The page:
As a creative agency, we’d be pretty doomed if we gave up every time we were blocked. Luckily, we’ve learned how to deal with it. We asked a few of the leading creative minds around the agency for strategies they use to move beyond the dreaded block. Their answers ranged from starting with the data to drawing inspiration from unexpected sources.
Here are a few ways we chase after the ever-elusive muse:
Start by exploring consumer insights.
I explore Pinterest and Instagram using keywords—I always find the coolest infographics and images that spark ideas.Erin Perkins, editor
If you already know your target keywords and/or topics, plugging them into a search engine is a great way to get inspired. Say you want to create an infographic about your brand’s amazing sun hats. Google “sun hats” to reveal related searches consumers are looking into, like floppy sun hats, packable sun hats, and sun-protection hats, each of which can spark new ideas for your content.
You could also consider a deeper dive into the data and on your keyword search by using a resource like Google’s Keyword Planner or Ubersuggest. Both of these sites will bring up several related keywords and phrases linked to your topic. Beyond that, don’t forget to try plugging your keyword into a visually based platform, like Erin does.
Another great place to find ideas? Go to where your audience is. Try topic-specific forums, like the subreddit communities on Reddit, or question-and-answer sites like Quora or Yahoo Answers. You might find that your target demographic is already discussing issues pertaining to your product, or venting about problems that your product addresses, which can make for great talking points on your next piece of creative.
Gather great ideas and save them for later.
I’ll bookmark work that has great colors or interesting line quality. A great color palette I find on a fashion site may inspire an illustration for a completely different type of project. Or a pen-and-ink illustration may give me an idea for a set treatment for a photo shoot.Austin Harris, senior art director
Many great writers, from C. S. Lewis to Virginia Woolf, used to keep journals to jot down ideas, and it’s a great way to keep a creative block from happening in the first place. If you’re not the old-school pen-and-paper-type, however, Austin recommends keeping a folder or Pinterest board full of creative work that inspires you.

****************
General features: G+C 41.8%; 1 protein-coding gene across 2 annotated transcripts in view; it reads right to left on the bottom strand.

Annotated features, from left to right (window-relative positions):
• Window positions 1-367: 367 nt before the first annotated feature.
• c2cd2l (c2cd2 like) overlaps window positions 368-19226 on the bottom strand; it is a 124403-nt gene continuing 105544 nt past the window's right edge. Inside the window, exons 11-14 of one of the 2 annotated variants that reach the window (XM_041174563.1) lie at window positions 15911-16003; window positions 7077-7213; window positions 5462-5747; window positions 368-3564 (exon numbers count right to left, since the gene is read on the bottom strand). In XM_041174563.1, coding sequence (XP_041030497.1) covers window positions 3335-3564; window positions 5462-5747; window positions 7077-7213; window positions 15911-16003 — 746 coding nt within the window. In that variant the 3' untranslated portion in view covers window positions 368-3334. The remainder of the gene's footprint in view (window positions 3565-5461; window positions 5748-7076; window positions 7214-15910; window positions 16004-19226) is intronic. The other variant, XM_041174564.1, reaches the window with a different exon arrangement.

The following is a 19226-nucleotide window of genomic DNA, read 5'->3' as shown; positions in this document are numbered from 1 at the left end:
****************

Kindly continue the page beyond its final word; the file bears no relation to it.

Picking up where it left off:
Review past concepts in a new light.
I look at past work I’ve done, or work that I admire, for inspiration. There’s usually something I didn’t realize before that can be a jumping-off point for a new project.Britta Melton, creative director
Studying what’s worked in the past can help you build up successes for the future. Chick-fil-A’s former ad agency, The Richards Group, used this to great effect when trying to build the fast food chain’s brand presence on billboards 20 years ago. (Learn more here in this great Adweek article: Chicken With a Beef: The Untold Story of Chick-fil-A’s Cow Campaign.)
Pump some iron.
I’ll do a very intense workout at night that gets me ready to go to bed early so I can get up around 5 in the morning the next day. The combination of physical fatigue, plus rest and then an early fresh start, is really powerful to clear the cobwebs.Camilo Perdomo, senior art director
New research suggests that incorporating physical activity into a daily routine can help get the blood and creative juices flowing. It certainly works for some of us here at the office. (Yet another reason we’re thankful that Pace offers fitness classes four days a week!
Draw from fictional characters.
Think about it deeply, and then forget it. An idea will jump in your face.Don Draper, Mad Men
The fictional Don Draper from Mad Men was a marketing genius, so it makes sense that his advice can serve as inspiration to real-life creatives in the same field. As our Senior Copy Editor Karen Sommerfeld assures us, “This advice actually works.”
Try a creative prompt.
I watch or read something poorly crafted and figure out what I would do to make it better.Laura Ayala, associate producer
Working on something creative, even if it’s not related to your current project, can kick start your momentum. Some of our creatives will use writing prompts, like the ones found here, or challenge themselves to restructure a story.
The most important thing is not to give in to the creative block, the inner doubts that tell you you’ll never have another eureka moment. Creative inspiration is out there, you just have to “go after it with a club,” as Call of the Wild author Jack London once remarked. With enough practice, you’ll find your muse.
Written by Alex Herring